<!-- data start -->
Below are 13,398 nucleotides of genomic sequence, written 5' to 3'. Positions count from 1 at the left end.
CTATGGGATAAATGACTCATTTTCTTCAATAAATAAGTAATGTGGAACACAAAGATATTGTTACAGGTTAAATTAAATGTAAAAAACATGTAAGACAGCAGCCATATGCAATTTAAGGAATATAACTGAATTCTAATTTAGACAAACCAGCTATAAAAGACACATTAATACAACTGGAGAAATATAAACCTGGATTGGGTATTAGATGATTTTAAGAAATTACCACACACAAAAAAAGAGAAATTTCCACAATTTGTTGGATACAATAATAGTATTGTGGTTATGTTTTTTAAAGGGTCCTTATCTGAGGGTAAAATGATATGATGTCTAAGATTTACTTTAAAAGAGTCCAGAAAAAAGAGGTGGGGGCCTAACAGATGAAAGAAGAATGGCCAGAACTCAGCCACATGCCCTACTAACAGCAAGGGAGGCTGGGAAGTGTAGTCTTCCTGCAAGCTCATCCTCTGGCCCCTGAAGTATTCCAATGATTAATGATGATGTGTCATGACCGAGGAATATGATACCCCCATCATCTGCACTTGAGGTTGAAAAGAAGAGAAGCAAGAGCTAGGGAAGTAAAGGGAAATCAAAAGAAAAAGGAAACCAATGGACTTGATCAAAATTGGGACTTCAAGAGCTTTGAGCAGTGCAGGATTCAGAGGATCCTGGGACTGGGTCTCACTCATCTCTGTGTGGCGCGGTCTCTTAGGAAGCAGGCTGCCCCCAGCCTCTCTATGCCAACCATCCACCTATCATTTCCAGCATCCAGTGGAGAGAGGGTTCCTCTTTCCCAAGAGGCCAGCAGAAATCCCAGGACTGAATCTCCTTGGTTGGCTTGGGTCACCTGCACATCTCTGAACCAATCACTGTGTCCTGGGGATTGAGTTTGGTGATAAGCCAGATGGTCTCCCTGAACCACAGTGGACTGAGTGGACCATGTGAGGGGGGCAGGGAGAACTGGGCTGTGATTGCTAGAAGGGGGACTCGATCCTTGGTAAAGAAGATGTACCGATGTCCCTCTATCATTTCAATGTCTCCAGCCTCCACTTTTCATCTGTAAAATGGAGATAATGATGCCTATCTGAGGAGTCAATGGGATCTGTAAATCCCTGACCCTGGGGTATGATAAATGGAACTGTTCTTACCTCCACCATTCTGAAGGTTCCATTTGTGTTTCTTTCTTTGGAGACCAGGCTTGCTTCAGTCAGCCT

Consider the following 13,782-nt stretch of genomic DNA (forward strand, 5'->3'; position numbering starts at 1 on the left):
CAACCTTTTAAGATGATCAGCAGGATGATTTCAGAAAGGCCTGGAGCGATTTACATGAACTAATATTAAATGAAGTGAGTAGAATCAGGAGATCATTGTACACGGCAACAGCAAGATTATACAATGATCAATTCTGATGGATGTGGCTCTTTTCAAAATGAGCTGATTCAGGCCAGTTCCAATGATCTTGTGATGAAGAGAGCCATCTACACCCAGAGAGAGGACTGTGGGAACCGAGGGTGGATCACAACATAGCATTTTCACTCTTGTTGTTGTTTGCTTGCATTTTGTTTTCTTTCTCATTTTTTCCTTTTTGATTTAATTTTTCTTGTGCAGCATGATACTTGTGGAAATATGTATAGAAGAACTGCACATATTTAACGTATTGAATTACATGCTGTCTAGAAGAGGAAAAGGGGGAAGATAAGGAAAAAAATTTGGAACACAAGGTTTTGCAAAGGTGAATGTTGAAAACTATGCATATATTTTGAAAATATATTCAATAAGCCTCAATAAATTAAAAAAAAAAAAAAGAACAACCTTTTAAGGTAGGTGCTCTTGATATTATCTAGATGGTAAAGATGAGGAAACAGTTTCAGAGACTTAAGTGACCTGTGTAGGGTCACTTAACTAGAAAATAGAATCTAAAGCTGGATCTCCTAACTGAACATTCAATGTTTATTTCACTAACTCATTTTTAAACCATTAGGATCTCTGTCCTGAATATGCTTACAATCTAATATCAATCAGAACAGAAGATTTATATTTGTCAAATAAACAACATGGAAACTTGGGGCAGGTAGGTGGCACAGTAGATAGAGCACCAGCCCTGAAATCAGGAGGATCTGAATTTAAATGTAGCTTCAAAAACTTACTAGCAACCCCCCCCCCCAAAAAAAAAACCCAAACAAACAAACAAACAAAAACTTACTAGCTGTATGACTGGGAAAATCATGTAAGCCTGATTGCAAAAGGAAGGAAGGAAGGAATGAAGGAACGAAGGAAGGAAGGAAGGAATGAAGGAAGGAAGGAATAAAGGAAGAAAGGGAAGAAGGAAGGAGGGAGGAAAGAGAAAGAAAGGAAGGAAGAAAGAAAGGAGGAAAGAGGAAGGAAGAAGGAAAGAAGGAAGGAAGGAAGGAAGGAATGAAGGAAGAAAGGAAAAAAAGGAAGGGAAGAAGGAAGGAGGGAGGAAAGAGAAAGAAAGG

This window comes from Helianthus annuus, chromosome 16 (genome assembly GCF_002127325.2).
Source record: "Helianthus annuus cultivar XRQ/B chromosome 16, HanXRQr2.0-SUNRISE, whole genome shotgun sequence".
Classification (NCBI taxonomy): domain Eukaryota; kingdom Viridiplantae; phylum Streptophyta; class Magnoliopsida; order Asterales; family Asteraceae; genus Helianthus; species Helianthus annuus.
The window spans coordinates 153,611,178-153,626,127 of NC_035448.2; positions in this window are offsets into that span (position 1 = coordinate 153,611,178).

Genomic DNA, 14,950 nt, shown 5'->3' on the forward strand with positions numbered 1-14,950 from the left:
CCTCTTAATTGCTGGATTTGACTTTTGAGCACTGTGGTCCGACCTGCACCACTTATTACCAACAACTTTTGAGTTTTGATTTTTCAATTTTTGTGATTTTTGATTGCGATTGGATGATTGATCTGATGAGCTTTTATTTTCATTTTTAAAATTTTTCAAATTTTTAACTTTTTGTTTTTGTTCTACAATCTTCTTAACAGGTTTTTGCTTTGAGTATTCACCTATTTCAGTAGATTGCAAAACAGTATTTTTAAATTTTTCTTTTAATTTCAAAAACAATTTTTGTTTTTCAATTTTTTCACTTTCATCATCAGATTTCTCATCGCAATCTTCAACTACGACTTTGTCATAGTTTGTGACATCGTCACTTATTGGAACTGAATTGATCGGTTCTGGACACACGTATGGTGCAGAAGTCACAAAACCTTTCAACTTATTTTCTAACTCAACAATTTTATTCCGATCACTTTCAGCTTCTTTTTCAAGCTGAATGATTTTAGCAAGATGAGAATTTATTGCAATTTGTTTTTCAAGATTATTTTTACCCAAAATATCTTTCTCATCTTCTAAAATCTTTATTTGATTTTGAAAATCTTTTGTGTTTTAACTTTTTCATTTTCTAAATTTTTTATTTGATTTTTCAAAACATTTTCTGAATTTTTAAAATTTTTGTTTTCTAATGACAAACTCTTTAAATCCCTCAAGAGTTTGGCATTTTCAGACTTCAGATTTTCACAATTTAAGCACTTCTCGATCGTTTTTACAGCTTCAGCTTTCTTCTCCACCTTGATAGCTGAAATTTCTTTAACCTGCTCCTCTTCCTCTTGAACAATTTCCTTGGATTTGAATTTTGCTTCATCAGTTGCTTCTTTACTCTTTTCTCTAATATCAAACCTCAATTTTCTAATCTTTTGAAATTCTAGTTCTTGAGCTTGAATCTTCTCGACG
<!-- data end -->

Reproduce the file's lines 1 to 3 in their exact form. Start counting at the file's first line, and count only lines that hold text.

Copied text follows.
Below are 13,398 nucleotides of genomic sequence, written 5' to 3'. Positions count from 1 at the left end.
CTATGGGATAAATGACTCATTTTCTTCAATAAATAAGTAATGTGGAACACAAAGATATTGTTACAGGTTAAATTAAATGTAAAAAACATGTAAGACAGCAGCCATATGCAATTTAAGGAATATAACTGAATTCTAATTTAGACAAACCAGCTATAAAAGACACATTAATACAACTGGAGAAATATAAACCTGGATTGGGTATTAGATGATTTTAAGAAATTACCACACACAAAAAAAGAGAAATTTCCACAATTTGTTGGATACAATAATAGTATTGTGGTTATGTTTTTTAAAGGGTCCTTATCTGAGGGTAAAATGATATGATGTCTAAGATTTACTTTAAAAGAGTCCAGAAAAAAGAGGTGGGGGCCTAACAGATGAAAGAAGAATGGCCAGAACTCAGCCACATGCCCTACTAACAGCAAGGGAGGCTGGGAAGTGTAGTCTTCCTGCAAGCTCATCCTCTGGCCCCTGAAGTATTCCAATGATTAATGATGATGTGTCATGACCGAGGAATATGATACCCCCATCATCTGCACTTGAGGTTGAAAAGAAGAGAAGCAAGAGCTAGGGAAGTAAAGGGAAATCAAAAGAAAAAGGAAACCAATGGACTTGATCAAAATTGGGACTTCAAGAGCTTTGAGCAGTGCAGGATTCAGAGGATCCTGGGACTGGGTCTCACTCATCTCTGTGTGGCGCGGTCTCTTAGGAAGCAGGCTGCCCCCAGCCTCTCTATGCCAACCATCCACCTATCATTTCCAGCATCCAGTGGAGAGAGGGTTCCTCTTTCCCAAGAGGCCAGCAGAAATCCCAGGACTGAATCTCCTTGGTTGGCTTGGGTCACCTGCACATCTCTGAACCAATCACTGTGTCCTGGGGATTGAGTTTGGTGATAAGCCAGATGGTCTCCCTGAACCACAGTGGACTGAGTGGACCATGTGAGGGGGGCAGGGAGAACTGGGCTGTGATTGCTAGAAGGGGGACTCGATCCTTGGTAAAGAAGATGTACCGATGTCCCTCTATCATTTCAATGTCTCCAGCCTCCACTTTTCATCTGTAAAATGGAGATAATGATGCCTATCTGAGGAGTCAATGGGATCTGTAAATCCCTGACCCTGGGGTATGATAAATGGAACTGTTCTTACCTCCACCATTCTGAAGGTTCCATTTGTGTTTCTTTCTTTGGAGACCAGGCTTGCTTCAGTCAGCCT

Consider the following 13,782-nt stretch of genomic DNA (forward strand, 5'->3'; position numbering starts at 1 on the left):